Nelson, who has a degree in fisheries biology, acknowledges that the problems salmon and orcas face are highly complex, with few if any single-faceted answers, but with J, K and L pods down to just 75 animals, action is needed right now, and not just restricting already restricted salmon seasons.

“A significant increase in hatchery releases has to happen. Anything else is a long-term fix. The killer whales don’t have time,” Nelson says.

With nine out of every 10 adult Puget Sound Chinook born at, reared in and released from hatcheries, the state is planning on bolstering prroduction, with the Fish and Wildlife Commission making moves towards that, along with adding  protections for orcas from vessels, another key factor in their struggles. Pollutants also play a role.

Both the salmon stock and marine mammals are listed under the Endangered Species Act, which NOAA is charged with enforcing.

But to achieve a meaningful increase in wild Chinook numbers, you have to have better habitat, Nelson says, and that’s unlikely to occur any time soon in our densely populated region.

“If you think you’re going to get everyone to move out of the Central Sound and get it back to presettlement days, you’re dreaming,” Nelson says.

A lot of habitat work is occurring in estuaries, side channels and elsewhere, but results are painfully slow, and that pace could impact the region’s interest in continuing with the much-needed work.

Meanwhile, 89 percent of this year’s forecast of 255,219 fall kings expected to return to Strait of Juan de Fuca, Puget Sound and Hood Canal rivers are hatchery fish.

KIRAN WALGAMOTT PEERS INTO AN UNUSED RACEWAY AT THE WALLACE SALMON HATCHERY NEAR GOLD BAR. THE FACILITY REARS SUMMER KINGS. CHINOOK PRODUCTION IN WESTERN WASHINGTON IS HALF OF WHAT IT WAS IN 1989 AS HATCHERY PRACTICES HAVE BEEN REFORMED TO HELP WILD STOCKS RECOVER. (ANDY WALGAMOTT)

The importance of Puget Sound Chinook — both wild and adipose-fin-clipped hatchery ones — to SRKWs is otherwise obvious because of where they hang out, off the Washington Coast, in the Straits and in the San Juans, where those salmon stocks return through on the way to their home rivers.

Upper and Middle Columbia and Snake upriver brights, and Fraser, Lower Columbia trib and Fraser springers were also highly important stocks, the analysis found.

But they also fed to a degree on Chinook from as far away as the Sacramento and Southeast Alaska.

“We can use this information as a guide, based on the best science, to help inform decisions about how we spend recovery dollars for both salmon and Southern Resident killer whales,” said Chris Yates, Assistant Regional Administrator for Protected Resources in NOAA Fisheries’ West Coast Region, in a NOAA news story on the analysis. “We remain committed to recovery of all West Coast salmon stocks, and this helps us understand where we can maximize our resources and partnerships to help killer whales too.”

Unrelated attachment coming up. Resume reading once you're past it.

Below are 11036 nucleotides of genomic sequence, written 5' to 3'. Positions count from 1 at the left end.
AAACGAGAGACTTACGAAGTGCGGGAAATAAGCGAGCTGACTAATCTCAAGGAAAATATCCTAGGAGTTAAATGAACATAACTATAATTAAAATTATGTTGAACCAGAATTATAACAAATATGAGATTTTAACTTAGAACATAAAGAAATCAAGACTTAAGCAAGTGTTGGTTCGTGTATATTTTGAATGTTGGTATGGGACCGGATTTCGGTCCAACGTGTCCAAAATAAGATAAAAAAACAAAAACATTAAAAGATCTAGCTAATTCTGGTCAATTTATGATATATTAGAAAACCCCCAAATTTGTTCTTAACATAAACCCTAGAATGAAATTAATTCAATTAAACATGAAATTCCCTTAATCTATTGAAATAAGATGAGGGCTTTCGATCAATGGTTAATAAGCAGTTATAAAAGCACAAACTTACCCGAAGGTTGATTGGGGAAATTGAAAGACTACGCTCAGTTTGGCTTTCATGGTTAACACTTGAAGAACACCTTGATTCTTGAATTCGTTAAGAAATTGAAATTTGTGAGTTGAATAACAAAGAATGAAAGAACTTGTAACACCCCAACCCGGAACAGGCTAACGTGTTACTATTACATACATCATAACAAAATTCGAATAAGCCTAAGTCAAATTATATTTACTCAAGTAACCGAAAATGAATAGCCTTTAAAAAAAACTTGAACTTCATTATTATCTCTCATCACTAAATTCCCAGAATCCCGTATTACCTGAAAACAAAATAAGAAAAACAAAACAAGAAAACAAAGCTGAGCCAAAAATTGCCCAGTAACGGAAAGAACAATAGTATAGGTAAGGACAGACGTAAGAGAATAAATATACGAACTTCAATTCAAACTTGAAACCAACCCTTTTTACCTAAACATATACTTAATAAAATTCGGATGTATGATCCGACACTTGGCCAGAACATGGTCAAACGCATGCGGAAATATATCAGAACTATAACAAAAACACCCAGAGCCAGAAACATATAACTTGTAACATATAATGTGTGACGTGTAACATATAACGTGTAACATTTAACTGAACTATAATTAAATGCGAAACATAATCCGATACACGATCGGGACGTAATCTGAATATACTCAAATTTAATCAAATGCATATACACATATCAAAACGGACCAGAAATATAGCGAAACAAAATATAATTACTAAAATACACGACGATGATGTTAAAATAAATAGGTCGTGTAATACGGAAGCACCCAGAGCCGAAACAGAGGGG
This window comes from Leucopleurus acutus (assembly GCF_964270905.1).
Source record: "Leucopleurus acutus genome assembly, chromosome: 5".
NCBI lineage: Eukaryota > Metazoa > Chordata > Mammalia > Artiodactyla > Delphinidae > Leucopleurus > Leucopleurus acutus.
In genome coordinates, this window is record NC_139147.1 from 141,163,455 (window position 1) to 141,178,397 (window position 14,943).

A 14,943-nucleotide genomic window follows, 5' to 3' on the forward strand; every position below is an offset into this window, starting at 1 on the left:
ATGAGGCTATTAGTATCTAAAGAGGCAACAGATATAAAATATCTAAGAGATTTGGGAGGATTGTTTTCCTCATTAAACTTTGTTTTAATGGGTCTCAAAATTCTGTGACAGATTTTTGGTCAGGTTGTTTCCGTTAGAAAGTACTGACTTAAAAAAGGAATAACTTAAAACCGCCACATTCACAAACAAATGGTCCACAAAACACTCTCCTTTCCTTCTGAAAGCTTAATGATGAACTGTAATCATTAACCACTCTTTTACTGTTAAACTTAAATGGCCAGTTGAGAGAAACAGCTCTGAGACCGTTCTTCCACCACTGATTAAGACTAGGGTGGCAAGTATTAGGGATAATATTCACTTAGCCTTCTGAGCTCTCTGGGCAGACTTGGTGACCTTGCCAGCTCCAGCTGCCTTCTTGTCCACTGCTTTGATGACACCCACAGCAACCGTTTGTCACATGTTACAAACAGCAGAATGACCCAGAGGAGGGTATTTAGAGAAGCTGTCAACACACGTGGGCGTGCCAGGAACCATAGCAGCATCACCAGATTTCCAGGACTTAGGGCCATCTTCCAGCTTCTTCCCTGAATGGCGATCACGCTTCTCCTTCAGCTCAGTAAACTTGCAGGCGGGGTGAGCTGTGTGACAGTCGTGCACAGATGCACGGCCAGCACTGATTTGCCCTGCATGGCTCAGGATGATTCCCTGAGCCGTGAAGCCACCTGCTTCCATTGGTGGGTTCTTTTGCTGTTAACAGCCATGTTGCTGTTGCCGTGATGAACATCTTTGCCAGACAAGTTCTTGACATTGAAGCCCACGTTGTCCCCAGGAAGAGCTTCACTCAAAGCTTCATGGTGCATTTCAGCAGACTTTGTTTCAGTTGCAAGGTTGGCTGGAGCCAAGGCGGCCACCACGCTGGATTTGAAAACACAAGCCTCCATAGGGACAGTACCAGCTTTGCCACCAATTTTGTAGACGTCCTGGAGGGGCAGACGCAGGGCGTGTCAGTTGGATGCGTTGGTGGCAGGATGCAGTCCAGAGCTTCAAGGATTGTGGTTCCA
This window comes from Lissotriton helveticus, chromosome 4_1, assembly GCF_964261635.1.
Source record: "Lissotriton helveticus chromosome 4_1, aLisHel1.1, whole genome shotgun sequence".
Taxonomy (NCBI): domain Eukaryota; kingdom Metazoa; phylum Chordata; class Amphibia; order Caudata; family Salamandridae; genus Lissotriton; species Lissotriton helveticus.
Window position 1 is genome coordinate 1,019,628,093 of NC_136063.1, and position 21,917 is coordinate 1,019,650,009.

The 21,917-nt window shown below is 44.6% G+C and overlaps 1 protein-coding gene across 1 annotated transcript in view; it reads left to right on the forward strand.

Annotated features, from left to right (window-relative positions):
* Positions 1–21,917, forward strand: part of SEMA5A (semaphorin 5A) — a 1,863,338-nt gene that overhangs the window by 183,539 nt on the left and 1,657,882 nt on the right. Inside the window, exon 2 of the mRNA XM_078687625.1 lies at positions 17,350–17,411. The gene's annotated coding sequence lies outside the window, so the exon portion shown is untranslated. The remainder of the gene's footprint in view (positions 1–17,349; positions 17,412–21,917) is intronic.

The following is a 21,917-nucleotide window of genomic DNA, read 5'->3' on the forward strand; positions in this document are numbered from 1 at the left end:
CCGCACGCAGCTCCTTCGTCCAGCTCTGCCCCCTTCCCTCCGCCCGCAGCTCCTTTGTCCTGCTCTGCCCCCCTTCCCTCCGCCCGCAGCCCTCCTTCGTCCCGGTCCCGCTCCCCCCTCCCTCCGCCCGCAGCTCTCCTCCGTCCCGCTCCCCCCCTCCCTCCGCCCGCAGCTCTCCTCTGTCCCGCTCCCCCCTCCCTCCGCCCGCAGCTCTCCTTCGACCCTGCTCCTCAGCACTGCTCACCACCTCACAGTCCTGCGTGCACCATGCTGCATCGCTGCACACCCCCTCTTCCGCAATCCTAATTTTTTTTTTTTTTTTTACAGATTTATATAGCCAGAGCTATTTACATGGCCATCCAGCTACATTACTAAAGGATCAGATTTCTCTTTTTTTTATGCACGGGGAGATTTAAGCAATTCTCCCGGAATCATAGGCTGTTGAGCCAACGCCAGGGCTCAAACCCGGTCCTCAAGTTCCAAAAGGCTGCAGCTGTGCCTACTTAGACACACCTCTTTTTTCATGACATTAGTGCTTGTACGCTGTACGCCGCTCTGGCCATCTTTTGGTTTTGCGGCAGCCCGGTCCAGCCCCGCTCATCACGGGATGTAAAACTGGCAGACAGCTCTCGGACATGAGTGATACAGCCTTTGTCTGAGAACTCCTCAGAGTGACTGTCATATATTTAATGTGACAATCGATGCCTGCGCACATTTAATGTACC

In the words of one close observer of the salmon world, the whales don’t care if kings have an extra fin or not, yet hatchery production has and probably will face more legal challenges.

With harbor seals and sea lions identified as eating large numbers of Puget Sound Chinook before they can mature into orca fodder, Nelson also called for reducing pinniped numbers, which he says could show results in as few as three years in terms of salmon prey availability for killer whales.

A HARBOR SEAL STEALS A SAN JUANS CHINOOK LITERALLY OFF AN ANGLER’S LINE. (HUGH ALLEN)

That and hatchery production would also yield more fish for anglers and help WDFW sell more licenses, easing its budget issues.

Area 9 Reopening For Hatchery Kings July 26-29

THE FOLLOWING IS AN EMERGENCY RULE-CHANGE NOTICE FROM THE WASHINGTON DEPARTMENT OF FISH AND WILDLIFE

Hatchery chinook retention to reopen in Marine Area 9

Action: Marine Area 9 (Admiralty Inlet) will reopen for four days to the retention of hatchery chinook salmon.

(ANDY WALGAMOTT)

Effective date: 12 a.m. Thursday, July 26, through 11:59 p.m. Sunday, July 29.

Species affected: Hatchery chinook salmon.

Location: Marine Area 9 (Admiralty Inlet).

Reason for action: The fishery was closed to hatchery chinook retention July 23 through July 25 to allow fishery managers to evaluate the catch and determine available quota.

Through Sunday, July 22, anglers had caught 79 percent of the available hatchery chinook quota. Sufficient quota is available to reopen Marine Area 9 to the retention of hatchery chinook salmon for a limited duration.

After the fishery closes at the end of Sunday, July 29, fishery managers will again evaluate catch. Should there be sufficient quota available, WDFW will announce when the fishery will reopen to hatchery chinook retention.

Additional information: The initial closure of hatchery chinook salmon retention in Marine Area 9 will remain in effect through 11:59 p.m. Wednesday, July 25.

During this time, anglers must release both hatchery and wild chinook, chum, and wild coho, but may retain two salmon as part of the daily limit.

From July 26 through July 29, anglers fishing Marine Area 9 may keep one hatchery chinook as part of the daily limit of two salmon but must release chum, wild chinook, and wild coho.

Waters of Marine Area 9 south of a line from Foulweather Bluff to Olele point will remain closed to salmon fishing through August 15.

The Edmonds Fishing Pier is not subject to the closure for hatchery chinook retention. Regulations for the pier are as listed in the Washington Sports Fishing Rules pamphlet.

For specific regulations, anglers should consult the 2018-19 Washington Sports Fishing Rules pamphlet available online at https://wdfw.wa.gov/fishing/regulations/.

Anglers can check WDFW’s website at https://wdfw.wa.gov/fishing/reports_plants.html for the latest information on marine areas that are managed to a quota or guideline.